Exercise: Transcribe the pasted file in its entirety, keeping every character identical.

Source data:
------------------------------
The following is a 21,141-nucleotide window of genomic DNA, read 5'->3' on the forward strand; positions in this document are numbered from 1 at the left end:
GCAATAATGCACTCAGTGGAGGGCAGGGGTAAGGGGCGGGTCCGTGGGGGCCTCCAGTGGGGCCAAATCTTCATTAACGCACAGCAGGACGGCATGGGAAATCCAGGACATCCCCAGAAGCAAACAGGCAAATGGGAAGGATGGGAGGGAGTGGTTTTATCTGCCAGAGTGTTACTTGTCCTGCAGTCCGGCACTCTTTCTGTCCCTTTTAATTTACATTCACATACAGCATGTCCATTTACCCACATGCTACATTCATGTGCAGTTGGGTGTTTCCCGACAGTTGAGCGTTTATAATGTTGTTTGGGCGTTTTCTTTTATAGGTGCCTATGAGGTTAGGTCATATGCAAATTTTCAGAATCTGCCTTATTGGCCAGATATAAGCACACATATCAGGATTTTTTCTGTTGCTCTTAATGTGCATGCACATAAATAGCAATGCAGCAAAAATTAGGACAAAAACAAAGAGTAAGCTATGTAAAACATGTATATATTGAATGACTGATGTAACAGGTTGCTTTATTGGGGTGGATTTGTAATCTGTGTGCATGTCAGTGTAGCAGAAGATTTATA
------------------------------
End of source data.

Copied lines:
The following is a 21,141-nucleotide window of genomic DNA, read 5'->3' on the forward strand; positions in this document are numbered from 1 at the left end:
GCAATAATGCACTCAGTGGAGGGCAGGGGTAAGGGGCGGGTCCGTGGGGGCCTCCAGTGGGGCCAAATCTTCATTAACGCACAGCAGGACGGCATGGGAAATCCAGGACATCCCCAGAAGCAAACAGGCAAATGGGAAGGATGGGAGGGAGTGGTTTTATCTGCCAGAGTGTTACTTGTCCTGCAGTCCGGCACTCTTTCTGTCCCTTTTAATTTACATTCACATACAGCATGTCCATTTACCCACATGCTACATTCATGTGCAGTTGGGTGTTTCCCGACAGTTGAGCGTTTATAATGTTGTTTGGGCGTTTTCTTTTATAGGTGCCTATGAGGTTAGGTCATATGCAAATTTTCAGAATCTGCCTTATTGGCCAGATATAAGCACACATATCAGGATTTTTTCTGTTGCTCTTAATGTGCATGCACATAAATAGCAATGCAGCAAAAATTAGGACAAAAACAAAGAGTAAGCTATGTAAAACATGTATATATTGAATGACTGATGTAACAGGTTGCTTTATTGGGGTGGATTTGTAATCTGTGTGCATGTCAGTGTAGCAGAAGATTTATA